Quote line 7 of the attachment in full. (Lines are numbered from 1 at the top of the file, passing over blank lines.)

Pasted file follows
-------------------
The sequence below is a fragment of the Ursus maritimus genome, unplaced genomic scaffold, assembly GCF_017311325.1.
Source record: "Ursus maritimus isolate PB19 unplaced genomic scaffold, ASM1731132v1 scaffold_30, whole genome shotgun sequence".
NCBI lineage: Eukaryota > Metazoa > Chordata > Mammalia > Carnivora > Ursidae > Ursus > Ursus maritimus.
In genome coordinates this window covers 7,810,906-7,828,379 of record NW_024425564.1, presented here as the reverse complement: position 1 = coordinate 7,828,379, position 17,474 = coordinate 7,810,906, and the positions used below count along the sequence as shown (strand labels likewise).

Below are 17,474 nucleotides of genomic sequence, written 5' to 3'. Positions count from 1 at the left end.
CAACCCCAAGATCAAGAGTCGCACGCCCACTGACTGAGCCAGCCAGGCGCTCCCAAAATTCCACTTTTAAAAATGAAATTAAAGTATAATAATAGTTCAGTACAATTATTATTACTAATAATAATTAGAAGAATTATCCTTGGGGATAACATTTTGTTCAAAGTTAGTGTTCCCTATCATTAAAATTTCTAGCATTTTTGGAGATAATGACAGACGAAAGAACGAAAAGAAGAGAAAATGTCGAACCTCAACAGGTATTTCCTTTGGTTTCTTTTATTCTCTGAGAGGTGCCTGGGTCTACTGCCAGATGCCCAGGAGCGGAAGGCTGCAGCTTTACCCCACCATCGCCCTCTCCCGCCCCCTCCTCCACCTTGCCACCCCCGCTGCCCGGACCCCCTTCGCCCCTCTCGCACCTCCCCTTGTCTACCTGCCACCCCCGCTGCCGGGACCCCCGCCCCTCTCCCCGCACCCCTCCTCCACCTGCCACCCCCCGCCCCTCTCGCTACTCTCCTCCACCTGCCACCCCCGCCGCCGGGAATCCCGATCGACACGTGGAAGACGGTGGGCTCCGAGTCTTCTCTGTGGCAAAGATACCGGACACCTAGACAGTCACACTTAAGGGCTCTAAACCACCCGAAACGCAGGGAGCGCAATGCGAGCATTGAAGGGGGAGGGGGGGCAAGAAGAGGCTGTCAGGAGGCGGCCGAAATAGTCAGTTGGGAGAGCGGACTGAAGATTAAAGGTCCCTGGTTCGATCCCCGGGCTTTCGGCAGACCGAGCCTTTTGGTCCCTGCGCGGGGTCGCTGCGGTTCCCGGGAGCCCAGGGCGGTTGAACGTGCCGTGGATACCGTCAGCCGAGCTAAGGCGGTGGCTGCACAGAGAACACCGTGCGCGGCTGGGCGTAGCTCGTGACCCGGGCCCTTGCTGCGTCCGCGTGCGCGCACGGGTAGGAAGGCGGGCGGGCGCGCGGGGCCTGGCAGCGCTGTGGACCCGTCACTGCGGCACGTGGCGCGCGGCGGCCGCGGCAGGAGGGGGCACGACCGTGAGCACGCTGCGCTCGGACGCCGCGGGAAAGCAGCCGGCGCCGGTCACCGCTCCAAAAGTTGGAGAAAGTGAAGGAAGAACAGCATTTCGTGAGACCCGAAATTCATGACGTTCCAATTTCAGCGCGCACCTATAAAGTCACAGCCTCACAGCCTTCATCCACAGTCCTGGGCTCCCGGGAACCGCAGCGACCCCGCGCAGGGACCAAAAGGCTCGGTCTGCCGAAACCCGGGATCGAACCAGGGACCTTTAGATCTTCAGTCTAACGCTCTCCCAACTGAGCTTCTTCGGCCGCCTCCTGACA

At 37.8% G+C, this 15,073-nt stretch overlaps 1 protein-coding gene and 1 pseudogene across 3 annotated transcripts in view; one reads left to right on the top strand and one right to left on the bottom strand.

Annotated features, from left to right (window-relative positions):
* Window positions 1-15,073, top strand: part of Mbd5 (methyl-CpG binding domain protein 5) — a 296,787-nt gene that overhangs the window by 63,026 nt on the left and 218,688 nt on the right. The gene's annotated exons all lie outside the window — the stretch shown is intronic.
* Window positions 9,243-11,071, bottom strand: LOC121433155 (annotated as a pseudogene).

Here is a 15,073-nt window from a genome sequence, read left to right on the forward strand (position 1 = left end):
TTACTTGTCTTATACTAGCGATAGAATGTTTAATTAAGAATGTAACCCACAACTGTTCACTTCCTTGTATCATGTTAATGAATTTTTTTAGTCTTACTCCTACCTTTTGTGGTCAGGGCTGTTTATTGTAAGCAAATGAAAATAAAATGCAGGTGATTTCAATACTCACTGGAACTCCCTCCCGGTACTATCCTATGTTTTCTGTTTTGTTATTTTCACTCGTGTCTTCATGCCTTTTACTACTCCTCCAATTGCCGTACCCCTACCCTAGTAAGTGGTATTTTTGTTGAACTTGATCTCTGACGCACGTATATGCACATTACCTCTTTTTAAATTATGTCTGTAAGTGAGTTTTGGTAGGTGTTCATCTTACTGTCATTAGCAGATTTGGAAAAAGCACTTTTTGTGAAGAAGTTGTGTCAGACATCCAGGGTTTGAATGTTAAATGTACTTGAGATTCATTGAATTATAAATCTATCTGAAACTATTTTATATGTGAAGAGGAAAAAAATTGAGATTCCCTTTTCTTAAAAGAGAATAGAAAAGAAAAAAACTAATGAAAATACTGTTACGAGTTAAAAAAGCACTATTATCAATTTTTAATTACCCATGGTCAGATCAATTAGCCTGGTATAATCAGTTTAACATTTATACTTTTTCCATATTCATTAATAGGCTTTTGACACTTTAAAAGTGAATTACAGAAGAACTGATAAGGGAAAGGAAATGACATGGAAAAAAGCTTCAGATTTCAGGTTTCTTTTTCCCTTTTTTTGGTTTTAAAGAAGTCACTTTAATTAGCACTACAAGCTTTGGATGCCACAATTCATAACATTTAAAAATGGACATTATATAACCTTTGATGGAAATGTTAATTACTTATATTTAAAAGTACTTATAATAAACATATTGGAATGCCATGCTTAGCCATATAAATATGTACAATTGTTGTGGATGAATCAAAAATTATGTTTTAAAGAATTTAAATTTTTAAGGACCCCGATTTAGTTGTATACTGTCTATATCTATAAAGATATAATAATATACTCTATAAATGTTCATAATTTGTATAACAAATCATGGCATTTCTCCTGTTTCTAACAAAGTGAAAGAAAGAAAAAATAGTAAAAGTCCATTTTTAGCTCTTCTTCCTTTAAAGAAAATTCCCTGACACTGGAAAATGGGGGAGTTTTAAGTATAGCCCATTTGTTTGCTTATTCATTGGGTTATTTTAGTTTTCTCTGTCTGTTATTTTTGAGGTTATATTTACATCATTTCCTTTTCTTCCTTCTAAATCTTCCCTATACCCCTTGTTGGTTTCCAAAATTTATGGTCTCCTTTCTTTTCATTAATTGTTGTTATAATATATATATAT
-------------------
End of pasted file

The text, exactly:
At 37.8% G+C, this 15,073-nt stretch overlaps 1 protein-coding gene and 1 pseudogene across 3 annotated transcripts in view; one reads left to right on the top strand and one right to left on the bottom strand.